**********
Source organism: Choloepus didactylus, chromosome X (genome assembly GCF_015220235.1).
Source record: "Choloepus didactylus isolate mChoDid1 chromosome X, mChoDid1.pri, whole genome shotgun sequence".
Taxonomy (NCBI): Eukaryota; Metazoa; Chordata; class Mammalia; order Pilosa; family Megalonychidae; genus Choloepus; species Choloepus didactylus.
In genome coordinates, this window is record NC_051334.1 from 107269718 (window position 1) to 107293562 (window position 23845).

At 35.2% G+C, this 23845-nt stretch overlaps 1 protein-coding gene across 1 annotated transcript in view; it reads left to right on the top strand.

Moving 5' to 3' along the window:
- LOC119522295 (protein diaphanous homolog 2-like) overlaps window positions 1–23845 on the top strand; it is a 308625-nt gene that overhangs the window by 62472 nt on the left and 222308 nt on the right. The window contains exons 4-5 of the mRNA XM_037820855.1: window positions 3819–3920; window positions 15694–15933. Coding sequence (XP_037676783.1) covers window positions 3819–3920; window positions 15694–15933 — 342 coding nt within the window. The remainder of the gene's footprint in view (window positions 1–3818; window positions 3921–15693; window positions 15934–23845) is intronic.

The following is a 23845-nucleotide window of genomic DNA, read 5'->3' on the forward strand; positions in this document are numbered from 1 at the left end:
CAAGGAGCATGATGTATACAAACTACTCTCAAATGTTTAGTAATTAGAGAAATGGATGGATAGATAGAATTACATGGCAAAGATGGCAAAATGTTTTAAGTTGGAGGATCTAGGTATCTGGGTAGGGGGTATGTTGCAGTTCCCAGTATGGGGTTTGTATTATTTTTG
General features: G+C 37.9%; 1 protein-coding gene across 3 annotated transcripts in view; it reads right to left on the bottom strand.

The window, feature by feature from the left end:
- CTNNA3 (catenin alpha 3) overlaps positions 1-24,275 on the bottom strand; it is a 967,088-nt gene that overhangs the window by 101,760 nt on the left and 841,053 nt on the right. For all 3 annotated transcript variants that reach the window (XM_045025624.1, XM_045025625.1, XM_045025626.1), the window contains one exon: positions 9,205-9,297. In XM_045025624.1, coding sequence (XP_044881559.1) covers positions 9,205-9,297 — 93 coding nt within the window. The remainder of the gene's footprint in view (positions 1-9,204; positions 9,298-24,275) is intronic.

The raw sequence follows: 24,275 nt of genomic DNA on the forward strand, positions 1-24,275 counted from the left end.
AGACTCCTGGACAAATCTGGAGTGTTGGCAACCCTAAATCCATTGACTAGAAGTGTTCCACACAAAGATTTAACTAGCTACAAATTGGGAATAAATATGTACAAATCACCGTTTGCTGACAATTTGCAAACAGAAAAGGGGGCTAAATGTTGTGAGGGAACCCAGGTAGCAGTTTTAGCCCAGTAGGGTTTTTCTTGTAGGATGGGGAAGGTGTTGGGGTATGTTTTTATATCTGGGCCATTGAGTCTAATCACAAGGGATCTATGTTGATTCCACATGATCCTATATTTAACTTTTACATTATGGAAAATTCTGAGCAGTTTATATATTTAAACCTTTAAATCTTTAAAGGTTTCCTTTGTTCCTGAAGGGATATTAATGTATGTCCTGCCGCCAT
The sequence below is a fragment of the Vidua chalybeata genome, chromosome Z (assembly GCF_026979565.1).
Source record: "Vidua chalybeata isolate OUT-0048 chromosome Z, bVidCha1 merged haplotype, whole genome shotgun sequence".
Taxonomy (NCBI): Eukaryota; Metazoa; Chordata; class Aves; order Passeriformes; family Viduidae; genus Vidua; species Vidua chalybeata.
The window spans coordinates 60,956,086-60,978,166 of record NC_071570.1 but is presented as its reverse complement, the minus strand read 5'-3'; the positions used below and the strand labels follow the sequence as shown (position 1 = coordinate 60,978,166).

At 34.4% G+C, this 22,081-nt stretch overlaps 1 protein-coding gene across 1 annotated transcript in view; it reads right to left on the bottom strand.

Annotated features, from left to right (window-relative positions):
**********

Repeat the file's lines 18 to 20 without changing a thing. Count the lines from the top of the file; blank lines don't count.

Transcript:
The window spans coordinates 60,956,086-60,978,166 of record NC_071570.1 but is presented as its reverse complement, the minus strand read 5'-3'; the positions used below and the strand labels follow the sequence as shown (position 1 = coordinate 60,978,166).

At 34.4% G+C, this 22,081-nt stretch overlaps 1 protein-coding gene across 1 annotated transcript in view; it reads right to left on the bottom strand.

Annotated features, from left to right (window-relative positions):